Earlier I wrote about the merits of committing to the same yoga practice and how it can inform your life off the mat. Now, I'm offering some tips on why it's nice to do a different practice whenever you step on the mat. Sometimes we feel in a rut with the activities in our lives-- we eat the same foods, wear the same five shirts each week (ahem....or three shirts if I'm being honest!), drive the same route, watch the same shows...you get where I'm going with this. Doing the same yoga practice repeatedly may feel like it is hindering your creative spirit. Here is where you can tap into what Erich Schiffman calls "Freedom Style Yoga" and move according to your spirit's desires.  When we find stillness within, we can then discover the movements our bodies, minds, and spirits crave. Perhaps you notice your back wants to expand into a forward fold or your thighs want to ground in strong standing poses. You cannot know until you give yourself the space to explore.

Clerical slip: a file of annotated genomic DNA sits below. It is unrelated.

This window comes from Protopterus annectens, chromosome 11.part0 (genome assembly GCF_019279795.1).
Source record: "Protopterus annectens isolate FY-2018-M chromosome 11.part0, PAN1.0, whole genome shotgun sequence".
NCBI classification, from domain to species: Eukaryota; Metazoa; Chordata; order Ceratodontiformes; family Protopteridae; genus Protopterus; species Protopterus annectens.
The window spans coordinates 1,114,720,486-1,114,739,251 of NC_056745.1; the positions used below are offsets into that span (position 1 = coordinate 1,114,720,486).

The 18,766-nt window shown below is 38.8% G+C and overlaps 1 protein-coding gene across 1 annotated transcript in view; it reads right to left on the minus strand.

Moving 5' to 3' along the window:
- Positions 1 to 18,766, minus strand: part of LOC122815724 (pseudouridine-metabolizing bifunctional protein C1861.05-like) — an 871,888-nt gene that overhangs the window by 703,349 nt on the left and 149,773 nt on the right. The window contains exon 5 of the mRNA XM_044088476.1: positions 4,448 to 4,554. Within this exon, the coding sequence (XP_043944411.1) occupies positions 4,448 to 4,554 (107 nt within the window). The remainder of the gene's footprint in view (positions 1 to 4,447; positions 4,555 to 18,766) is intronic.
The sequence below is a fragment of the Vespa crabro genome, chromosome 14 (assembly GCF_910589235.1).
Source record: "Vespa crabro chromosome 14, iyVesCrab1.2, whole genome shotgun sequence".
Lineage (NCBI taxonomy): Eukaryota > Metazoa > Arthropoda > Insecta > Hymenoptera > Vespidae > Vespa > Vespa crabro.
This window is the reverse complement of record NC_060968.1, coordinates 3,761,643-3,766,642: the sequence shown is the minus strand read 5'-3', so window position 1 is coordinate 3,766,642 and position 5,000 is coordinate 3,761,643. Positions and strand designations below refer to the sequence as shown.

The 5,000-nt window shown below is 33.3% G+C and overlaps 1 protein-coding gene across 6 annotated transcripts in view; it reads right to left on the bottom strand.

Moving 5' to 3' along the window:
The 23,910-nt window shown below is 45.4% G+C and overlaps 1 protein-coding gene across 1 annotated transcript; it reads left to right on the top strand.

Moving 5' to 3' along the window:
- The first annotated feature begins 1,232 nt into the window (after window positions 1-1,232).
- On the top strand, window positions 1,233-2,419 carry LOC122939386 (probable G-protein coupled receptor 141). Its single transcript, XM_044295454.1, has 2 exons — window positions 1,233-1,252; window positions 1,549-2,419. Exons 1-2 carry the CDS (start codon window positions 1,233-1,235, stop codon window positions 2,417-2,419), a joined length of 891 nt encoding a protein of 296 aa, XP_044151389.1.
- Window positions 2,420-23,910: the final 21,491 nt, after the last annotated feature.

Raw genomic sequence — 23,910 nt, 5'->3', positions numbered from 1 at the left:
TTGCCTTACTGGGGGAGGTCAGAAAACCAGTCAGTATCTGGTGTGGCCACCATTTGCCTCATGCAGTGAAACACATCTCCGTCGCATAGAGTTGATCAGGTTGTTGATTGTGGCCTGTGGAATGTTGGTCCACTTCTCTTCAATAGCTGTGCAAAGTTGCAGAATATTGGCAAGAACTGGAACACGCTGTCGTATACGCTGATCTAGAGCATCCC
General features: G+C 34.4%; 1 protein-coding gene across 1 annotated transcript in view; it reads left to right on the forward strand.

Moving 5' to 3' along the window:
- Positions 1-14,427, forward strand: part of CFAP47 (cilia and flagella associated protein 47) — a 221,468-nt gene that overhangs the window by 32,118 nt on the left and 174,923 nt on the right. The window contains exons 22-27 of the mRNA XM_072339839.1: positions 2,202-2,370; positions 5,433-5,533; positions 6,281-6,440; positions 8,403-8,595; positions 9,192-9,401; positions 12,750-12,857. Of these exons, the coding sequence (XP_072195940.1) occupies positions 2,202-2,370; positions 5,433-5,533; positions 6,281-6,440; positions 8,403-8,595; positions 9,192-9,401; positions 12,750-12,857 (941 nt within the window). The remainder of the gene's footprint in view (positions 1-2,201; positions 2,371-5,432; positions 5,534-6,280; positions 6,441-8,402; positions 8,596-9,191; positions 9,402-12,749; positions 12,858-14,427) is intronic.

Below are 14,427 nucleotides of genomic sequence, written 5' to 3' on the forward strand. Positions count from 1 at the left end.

If Freedom Style Yoga seems too open for you, try subscribing to an online streaming service and follow a teacher you enjoy. You will find a variety of classes taught in a style that resonates with you. Or buy a monthly pass at a local yoga studio and try several different teachers, styles, and even times of day to practice (if your schedule allows). Every teacher has a different approach to beginning class, building a sequence, and closing class-- how do you feel as you explore different teaching methods? What do you learn about yourself? How does the way to talk to yourself about these differences teach you how you approach change in the world?

When we mix up our yoga practice, we encourage ourselves to be flexible. We can either tense up or soften and improvise. Maybe you discover you thrive in routine, which, in that case, points to following the same yoga sequence daily (see Part One of this discussion). The way you react on the mat probably mirrors your approach to life off the mat. If you want to be more flexible and spontaneous in life, try practicing different yoga classes by different teachers and see what you learn about yourself, yoga practices, and your behaviors in daily life.